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Woods may be wild, but he's in lead

July 04, 2009|Associated Press

The best of Tiger Woods came Friday when his game was falling apart.

Woods lived up to his hopes of being a "greedy host" when he salvaged his round during a shaky stretch in the middle and shot a four-under-par 66 to take a one-shot lead at his AT&T National with the lowest 36-hole score ever at Congressional Country Club.

"Either I hit it pretty close to the hole, within 10 feet, or I was missing greens," Woods said. "So it was a little bit of two ends today. It was nice to actually get a score out of it."

Woods was at 10-under 130, breaking by one shot the previous 36-hole score at Congressional set last year by Tom Pernice Jr. and Jeff Overton. Woods had a one-shot lead over Rod Pampling, who had a 64 to boost his chances of qualifying for the British Open.

Defending champion Anthony Kim couldn't build on his course-record 62 from the opening round. He played in the afternoon at Bethesda, Md., after Woods set the target, and caught him briefly before missing too many fairways and having to settle for a 70 that put him two behind.

Jim Furyk, adding more star power to the leaderboard, had a 67 and was alone in fourth at seven under.

While some of Woods' birdies were pure, such as five-iron within four feet of a tucked flag on the 13th, it was his worst golf that showed why Woods contends as often as he does.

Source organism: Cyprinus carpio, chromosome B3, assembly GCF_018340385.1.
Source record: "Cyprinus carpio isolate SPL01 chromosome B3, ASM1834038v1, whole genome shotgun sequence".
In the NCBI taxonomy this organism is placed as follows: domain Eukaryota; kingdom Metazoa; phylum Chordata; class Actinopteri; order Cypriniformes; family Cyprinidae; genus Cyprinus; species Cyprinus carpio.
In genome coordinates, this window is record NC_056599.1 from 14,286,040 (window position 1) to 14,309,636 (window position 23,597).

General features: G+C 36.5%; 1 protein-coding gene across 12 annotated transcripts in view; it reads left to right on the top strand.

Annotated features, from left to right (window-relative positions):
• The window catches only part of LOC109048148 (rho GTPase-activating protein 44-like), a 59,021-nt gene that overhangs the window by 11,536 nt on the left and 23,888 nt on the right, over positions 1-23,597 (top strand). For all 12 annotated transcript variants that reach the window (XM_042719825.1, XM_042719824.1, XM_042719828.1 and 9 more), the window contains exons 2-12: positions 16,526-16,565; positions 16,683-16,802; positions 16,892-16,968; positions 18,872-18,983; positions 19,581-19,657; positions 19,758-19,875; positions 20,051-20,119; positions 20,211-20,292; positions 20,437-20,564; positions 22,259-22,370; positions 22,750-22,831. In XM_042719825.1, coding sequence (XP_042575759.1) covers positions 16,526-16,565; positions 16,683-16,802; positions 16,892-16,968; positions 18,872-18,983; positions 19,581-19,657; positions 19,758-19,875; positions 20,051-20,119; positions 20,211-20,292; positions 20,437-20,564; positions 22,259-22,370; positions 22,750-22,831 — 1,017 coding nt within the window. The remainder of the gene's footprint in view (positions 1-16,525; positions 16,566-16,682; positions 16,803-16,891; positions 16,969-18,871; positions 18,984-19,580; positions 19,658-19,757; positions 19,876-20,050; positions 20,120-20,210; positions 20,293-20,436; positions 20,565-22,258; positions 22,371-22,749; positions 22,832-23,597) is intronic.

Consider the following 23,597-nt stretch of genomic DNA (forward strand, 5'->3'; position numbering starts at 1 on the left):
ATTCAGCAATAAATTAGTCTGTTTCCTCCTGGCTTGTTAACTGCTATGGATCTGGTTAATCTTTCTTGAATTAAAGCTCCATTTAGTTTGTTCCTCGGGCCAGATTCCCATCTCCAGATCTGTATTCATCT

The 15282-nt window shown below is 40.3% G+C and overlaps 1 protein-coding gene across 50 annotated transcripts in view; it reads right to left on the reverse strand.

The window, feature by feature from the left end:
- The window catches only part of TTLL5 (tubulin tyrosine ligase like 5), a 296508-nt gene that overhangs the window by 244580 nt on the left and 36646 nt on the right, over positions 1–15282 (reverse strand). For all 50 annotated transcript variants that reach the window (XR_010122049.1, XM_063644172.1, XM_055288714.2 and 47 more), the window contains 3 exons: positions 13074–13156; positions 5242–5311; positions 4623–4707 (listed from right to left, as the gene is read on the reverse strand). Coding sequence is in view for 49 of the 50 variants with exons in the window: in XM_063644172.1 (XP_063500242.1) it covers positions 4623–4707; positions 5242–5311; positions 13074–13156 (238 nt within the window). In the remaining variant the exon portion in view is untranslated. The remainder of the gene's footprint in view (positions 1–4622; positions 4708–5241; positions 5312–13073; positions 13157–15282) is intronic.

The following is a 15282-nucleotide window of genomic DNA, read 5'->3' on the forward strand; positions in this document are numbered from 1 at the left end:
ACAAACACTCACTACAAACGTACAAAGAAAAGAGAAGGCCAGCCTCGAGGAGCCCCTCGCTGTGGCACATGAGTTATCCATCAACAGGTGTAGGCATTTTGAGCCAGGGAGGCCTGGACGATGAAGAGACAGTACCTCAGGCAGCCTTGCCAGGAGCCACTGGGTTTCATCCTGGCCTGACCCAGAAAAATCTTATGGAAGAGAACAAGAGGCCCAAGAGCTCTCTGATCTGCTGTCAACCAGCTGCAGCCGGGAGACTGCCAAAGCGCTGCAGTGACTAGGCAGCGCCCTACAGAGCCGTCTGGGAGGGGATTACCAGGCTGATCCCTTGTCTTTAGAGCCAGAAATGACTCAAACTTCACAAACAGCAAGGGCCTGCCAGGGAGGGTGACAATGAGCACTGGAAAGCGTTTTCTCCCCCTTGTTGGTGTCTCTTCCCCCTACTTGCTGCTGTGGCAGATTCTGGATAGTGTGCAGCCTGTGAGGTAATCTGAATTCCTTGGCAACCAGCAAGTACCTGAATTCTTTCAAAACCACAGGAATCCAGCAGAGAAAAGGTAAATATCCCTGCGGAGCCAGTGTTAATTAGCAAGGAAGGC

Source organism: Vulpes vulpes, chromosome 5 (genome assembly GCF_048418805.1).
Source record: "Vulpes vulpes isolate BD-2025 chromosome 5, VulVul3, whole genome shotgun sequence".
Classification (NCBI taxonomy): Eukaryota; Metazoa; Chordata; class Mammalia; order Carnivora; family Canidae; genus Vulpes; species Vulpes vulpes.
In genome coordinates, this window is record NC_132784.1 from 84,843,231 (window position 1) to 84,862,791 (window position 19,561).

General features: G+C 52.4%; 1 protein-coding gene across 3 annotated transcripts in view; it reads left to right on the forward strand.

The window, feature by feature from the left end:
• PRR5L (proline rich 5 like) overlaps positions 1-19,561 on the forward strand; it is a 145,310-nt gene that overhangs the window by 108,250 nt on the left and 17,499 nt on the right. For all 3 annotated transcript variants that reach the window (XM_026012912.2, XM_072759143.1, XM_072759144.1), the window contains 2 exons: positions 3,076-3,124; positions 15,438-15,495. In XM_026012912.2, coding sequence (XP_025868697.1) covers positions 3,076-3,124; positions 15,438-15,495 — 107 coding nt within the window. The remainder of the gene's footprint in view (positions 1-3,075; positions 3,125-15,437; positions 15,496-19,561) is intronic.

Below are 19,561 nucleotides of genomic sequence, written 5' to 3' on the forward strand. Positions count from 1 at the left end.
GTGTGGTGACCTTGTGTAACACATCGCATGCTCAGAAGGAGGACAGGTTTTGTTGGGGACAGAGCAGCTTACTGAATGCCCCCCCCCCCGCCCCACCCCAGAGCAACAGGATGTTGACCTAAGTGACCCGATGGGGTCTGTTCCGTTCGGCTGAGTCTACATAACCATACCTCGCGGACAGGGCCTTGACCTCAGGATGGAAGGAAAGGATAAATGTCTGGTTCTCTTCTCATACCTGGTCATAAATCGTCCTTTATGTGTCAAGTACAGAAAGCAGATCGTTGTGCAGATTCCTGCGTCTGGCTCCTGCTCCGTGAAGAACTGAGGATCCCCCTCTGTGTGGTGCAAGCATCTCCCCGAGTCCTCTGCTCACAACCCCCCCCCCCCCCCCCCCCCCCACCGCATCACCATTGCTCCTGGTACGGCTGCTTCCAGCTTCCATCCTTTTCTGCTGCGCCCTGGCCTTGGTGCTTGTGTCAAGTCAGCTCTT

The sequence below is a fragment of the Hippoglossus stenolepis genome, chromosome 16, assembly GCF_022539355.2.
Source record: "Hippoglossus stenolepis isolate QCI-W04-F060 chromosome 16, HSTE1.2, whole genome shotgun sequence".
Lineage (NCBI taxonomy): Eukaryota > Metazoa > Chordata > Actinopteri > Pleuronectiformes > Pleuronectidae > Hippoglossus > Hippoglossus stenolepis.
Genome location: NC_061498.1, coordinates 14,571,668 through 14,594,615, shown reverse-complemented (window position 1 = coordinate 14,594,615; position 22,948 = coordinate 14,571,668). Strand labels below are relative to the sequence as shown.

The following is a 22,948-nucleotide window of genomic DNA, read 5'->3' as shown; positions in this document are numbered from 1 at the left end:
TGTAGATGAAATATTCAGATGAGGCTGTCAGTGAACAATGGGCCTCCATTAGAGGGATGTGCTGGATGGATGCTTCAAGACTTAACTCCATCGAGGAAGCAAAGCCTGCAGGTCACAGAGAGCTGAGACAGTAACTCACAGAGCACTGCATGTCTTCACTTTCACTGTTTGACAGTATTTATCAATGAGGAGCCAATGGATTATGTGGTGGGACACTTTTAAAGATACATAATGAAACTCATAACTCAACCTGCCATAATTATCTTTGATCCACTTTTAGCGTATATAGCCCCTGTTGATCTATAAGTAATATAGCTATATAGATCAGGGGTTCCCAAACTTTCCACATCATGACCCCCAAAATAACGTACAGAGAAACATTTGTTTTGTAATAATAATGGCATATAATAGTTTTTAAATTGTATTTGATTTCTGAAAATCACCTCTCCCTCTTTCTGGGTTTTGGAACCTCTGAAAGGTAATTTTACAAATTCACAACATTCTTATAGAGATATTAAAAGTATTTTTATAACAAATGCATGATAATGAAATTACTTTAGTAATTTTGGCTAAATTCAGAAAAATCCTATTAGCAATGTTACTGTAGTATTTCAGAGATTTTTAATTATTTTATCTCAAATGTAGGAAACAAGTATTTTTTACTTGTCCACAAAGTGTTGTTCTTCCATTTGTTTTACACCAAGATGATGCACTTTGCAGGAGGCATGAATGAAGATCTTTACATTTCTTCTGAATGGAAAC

He twice hit tee shots into the rough and couldn't get to the green. Another tee shot went into the bunker. He missed the green at a par three on the wrong side of the hole. From the middle of the fairway, he hit a miserable shot into a hollow of thick grass.

Woods played that five-hole stretch in one under.

"That's why the guy is at such a high level," said U.S. Open champion Lucas Glover, who played with Woods and shot 66 to join the group at five-under 135. "When things are going bad, he can rely on his short game. He just doesn't waste any shots. If he's losing shots, it's because of a bad break or a bad lie."

Woods will play in the final pairing of the third round with Pampling, who has two weeks left to try to qualify for the British Open but would need at least a runner-up finish this week to have a chance.

"He can be playing great and then you really don't have a lot of chance of beating him," Pampling said of Woods. "And then he's just playing so-so and he's still right there with a chance to win coming down the last nine holes. He's just amazing how consistent he is."

Two tied at LPGA

With a birdie putt on the final hole, Laura Diaz tied Sarah Kemp for the second-round lead in the Jamie Farr Owens Corning Classic at Sylvania, Ohio.

The birdie gave Diaz a four-under 67 and a share of the lead with Kemp (63) at 11-under 131.

Kemp had never led in her year and a half as a pro, while Diaz is winless since two victories in 2002.

Morgan Pressel (68) was a shot back, and Natalie Gulbis (65), Seon Hwa Lee (63) and Jiyai Shin (67) followed at nine under.

Michelle Wie, seeking her first professional victory, three-putted the final hole for double bogey and a 69, leaving her three strokes behind along with Suzann Pettersen (69), Lindsey Wright (68), Kyeong Bae (64) and Eunjung Yi (66).

Wie needs to win the Farr to get into the field for next week's U.S. Women's Open at Saucon Valley in Bethlehem, Pa.

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